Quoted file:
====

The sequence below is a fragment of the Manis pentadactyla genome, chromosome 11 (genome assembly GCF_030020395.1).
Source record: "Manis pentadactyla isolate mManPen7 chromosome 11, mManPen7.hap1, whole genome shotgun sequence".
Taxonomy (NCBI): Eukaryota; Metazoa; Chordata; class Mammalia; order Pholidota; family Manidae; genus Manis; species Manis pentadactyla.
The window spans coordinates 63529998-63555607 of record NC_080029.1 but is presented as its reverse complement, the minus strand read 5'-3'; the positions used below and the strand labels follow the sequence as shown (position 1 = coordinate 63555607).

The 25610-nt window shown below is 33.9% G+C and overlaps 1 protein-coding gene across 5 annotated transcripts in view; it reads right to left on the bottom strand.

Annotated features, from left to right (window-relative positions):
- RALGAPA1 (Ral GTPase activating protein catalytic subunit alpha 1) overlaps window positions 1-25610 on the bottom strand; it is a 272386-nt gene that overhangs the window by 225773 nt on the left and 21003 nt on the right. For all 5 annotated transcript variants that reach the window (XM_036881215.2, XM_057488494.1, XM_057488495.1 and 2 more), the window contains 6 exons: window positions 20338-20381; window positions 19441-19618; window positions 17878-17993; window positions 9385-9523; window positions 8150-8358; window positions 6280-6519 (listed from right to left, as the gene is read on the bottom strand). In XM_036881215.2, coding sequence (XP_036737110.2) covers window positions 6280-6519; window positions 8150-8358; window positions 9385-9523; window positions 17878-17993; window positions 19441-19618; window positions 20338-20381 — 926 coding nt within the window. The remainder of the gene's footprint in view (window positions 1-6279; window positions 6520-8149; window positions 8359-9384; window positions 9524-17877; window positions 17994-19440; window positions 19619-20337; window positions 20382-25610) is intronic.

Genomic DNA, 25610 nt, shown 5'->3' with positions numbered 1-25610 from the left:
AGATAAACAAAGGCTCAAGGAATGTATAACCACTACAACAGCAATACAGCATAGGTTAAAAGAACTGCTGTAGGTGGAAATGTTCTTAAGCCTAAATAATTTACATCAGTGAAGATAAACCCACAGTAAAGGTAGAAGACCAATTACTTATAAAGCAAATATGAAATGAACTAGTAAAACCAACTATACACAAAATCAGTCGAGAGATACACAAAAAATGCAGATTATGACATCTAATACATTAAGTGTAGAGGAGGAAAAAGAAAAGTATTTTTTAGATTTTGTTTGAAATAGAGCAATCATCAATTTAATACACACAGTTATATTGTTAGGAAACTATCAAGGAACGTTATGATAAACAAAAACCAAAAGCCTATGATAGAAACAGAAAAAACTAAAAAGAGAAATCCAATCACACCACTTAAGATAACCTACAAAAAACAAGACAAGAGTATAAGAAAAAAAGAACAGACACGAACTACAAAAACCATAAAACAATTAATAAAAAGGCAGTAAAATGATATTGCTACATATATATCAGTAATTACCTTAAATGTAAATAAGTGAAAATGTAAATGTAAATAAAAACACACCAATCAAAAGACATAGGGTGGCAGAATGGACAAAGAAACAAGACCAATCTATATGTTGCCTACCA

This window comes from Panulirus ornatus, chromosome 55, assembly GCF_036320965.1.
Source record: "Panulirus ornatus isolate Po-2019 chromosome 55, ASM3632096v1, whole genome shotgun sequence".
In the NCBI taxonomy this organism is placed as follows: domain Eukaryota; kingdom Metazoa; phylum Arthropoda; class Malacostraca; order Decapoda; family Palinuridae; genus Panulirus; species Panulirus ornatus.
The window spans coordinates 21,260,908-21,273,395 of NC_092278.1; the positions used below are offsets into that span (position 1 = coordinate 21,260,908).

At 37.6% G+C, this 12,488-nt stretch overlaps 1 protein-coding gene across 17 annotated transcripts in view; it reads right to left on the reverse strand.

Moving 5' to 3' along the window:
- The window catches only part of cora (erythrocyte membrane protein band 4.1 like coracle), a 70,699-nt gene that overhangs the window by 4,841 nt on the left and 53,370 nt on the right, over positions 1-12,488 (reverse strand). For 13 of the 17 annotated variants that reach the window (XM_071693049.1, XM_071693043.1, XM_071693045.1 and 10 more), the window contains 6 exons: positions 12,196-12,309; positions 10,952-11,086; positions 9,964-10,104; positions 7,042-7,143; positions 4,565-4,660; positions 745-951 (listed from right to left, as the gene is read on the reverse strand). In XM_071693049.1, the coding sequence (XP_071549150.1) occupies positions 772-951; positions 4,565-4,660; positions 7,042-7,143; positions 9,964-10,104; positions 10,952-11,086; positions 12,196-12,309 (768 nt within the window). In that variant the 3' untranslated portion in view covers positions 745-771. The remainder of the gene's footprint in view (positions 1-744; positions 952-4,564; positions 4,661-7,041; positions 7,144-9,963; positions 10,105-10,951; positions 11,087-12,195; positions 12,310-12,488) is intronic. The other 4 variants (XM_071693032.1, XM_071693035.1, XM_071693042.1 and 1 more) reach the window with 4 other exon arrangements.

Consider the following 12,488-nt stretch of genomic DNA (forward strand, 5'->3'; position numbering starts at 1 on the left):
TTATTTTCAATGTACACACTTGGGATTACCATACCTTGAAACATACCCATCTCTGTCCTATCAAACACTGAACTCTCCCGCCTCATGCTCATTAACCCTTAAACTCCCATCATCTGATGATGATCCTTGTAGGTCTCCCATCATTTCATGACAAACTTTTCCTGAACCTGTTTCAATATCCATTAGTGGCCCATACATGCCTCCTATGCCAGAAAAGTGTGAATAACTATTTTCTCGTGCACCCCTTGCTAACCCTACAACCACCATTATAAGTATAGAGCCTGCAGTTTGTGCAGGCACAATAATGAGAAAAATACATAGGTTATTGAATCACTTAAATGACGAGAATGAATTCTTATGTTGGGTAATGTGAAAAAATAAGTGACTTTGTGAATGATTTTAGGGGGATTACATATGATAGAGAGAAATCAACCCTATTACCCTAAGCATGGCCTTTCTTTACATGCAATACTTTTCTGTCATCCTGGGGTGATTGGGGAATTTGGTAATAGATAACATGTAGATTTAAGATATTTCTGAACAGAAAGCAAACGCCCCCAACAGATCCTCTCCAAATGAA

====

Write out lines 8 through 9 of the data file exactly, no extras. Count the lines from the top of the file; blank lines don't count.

Genomic DNA, 25610 nt, shown 5'->3' with positions numbered 1-25610 from the left:
AGATAAACAAAGGCTCAAGGAATGTATAACCACTACAACAGCAATACAGCATAGGTTAAAAGAACTGCTGTAGGTGGAAATGTTCTTAAGCCTAAATAATTTACATCAGTGAAGATAAACCCACAGTAAAGGTAGAAGACCAATTACTTATAAAGCAAATATGAAATGAACTAGTAAAACCAACTATACACAAAATCAGTCGAGAGATACACAAAAAATGCAGATTATGACATCTAATACATTAAGTGTAGAGGAGGAAAAAGAAAAGTATTTTTTAGATTTTGTTTGAAATAGAGCAATCATCAATTTAATACACACAGTTATATTGTTAGGAAACTATCAAGGAACGTTATGATAAACAAAAACCAAAAGCCTATGATAGAAACAGAAAAAACTAAAAAGAGAAATCCAATCACACCACTTAAGATAACCTACAAAAAACAAGACAAGAGTATAAGAAAAAAAGAACAGACACGAACTACAAAAACCATAAAACAATTAATAAAAAGGCAGTAAAATGATATTGCTACATATATATCAGTAATTACCTTAAATGTAAATAAGTGAAAATGTAAATGTAAATAAAAACACACCAATCAAAAGACATAGGGTGGCAGAATGGACAAAGAAACAAGACCAATCTATATGTTGCCTACCA